One of the many great things about working on exhibitions at the National Constitution Center is the amazing artifacts we get to display. Since we are not primarily a collecting institution, we rely heavily on partnerships with other museums, libraries and archives to help tell our stories. This means that we are constantly bringing in new artifacts on loan to show our visitors – national treasures that otherwise would never be seen in one place.
For the last two years, one of the treasures on display at the Center has been the Robinson Tea Chest, a rare memento of the Boston Tea Party. It was 237 years ago this month that a crowd of some 7,000 American colonists gathered to watch men dressed as Mohawk Indians chop open 342 tea chests and dump them and their contents into Boston Harbor. This act of protest is one of the most famous in American history and helped spark a revolution against Britain.The reason for the party, however, is often misremembered. Colonists were protesting the British tax on imported tea not because it was too high, but because it was too low. Britain was trying to create a monopoly for the East India Company, an English trading corporation. By lowering the duty for tea imported to the colonies by the East India Company, Britain hoped to undercut the prices of the smuggled, untaxed tea market in America.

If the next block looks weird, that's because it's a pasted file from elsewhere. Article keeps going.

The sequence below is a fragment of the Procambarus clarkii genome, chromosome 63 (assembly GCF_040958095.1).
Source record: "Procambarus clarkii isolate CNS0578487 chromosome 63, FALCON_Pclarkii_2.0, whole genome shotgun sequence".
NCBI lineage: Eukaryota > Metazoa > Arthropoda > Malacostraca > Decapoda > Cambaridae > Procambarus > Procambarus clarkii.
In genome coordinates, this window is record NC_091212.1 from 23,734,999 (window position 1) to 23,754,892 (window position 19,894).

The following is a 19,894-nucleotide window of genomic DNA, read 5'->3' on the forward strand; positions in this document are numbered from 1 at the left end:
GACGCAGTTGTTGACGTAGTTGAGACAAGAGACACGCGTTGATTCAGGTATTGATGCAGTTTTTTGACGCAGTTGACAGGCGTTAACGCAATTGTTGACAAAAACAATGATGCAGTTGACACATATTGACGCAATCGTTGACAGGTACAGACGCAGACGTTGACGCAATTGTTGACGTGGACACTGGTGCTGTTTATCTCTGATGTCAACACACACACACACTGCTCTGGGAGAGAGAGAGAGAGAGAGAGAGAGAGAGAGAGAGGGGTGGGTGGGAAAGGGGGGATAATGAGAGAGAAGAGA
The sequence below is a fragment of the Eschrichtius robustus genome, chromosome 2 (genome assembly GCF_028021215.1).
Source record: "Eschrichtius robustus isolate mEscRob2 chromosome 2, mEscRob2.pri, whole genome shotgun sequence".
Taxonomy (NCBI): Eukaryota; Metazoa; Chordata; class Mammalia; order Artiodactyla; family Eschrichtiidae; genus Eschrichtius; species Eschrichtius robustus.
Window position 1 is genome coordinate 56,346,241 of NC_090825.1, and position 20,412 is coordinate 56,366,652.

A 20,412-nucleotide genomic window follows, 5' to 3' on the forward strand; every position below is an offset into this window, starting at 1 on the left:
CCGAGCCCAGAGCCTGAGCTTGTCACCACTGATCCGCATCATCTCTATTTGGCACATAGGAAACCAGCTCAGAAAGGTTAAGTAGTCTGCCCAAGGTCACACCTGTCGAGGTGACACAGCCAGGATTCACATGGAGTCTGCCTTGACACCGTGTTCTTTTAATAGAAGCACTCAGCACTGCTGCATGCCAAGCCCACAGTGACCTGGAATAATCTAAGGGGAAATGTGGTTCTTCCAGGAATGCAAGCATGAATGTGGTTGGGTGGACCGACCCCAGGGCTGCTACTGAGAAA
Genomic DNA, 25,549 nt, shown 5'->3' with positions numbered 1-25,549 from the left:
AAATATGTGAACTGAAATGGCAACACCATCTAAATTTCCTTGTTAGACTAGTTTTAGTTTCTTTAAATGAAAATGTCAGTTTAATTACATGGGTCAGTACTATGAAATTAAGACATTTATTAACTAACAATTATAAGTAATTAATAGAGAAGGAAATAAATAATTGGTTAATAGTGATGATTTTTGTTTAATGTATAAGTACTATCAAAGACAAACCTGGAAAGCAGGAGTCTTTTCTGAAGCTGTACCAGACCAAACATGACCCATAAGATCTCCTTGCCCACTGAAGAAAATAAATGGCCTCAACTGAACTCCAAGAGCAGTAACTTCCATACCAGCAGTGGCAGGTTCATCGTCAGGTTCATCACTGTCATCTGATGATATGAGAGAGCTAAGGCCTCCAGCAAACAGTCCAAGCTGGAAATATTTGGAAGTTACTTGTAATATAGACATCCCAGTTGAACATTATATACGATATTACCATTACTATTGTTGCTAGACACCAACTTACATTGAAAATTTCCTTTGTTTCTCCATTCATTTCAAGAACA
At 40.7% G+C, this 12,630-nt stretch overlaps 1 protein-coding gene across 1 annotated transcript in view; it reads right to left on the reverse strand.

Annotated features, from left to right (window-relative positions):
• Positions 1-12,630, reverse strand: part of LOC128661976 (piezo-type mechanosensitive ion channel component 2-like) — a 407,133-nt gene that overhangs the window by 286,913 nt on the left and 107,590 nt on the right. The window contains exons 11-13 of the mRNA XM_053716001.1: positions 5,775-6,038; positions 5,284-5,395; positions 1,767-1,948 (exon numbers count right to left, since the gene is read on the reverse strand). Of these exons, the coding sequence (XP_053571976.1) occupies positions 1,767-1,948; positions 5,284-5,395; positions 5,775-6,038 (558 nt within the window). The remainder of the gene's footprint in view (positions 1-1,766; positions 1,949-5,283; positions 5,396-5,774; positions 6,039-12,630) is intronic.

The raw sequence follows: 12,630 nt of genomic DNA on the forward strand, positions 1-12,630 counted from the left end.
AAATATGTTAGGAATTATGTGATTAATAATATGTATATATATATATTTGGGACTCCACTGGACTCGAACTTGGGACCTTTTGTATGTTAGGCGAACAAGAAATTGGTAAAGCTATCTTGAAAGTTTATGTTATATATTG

But colonists cared less about buying their tea cheaper than they did about the principle of not accepting any tax from Parliament without representation. (The price cut also didn’t help those colonists involved in the illegal tea-smuggling business.) In response to the events of December 16, 1773, the British ministry closed the port of Boston, altered the colony’s charter and ordered British troops to occupy the town. With neither side willing to back down, the stage was set for the final acts leading to the American Revolution.
So back to the chest itself – the Robinson Tea Chest is one of only two known chests that survive from the Boston Tea Party. Passed down for generations as a prized, family heirloom, the chest was retrieved from the bay the morning after by 15-year-old John Robinson. Its history is documented in family records, and studies have shown that the chest was immersed in seawater and suggest that the lid was chopped open.
On loan from Historic Tours of America, Inc., in Boston, the Tea Chest will only be at the Constitution Center for a short while longer. It will be returning to Boston before the end of the month where it will become a centerpiece at the newly renovated Boston Tea Party Ships & Museum in 2011.Photo Credit: Image Courtesy of Boston Tea Party Ships & Museum, Historic Tours of America, Inc.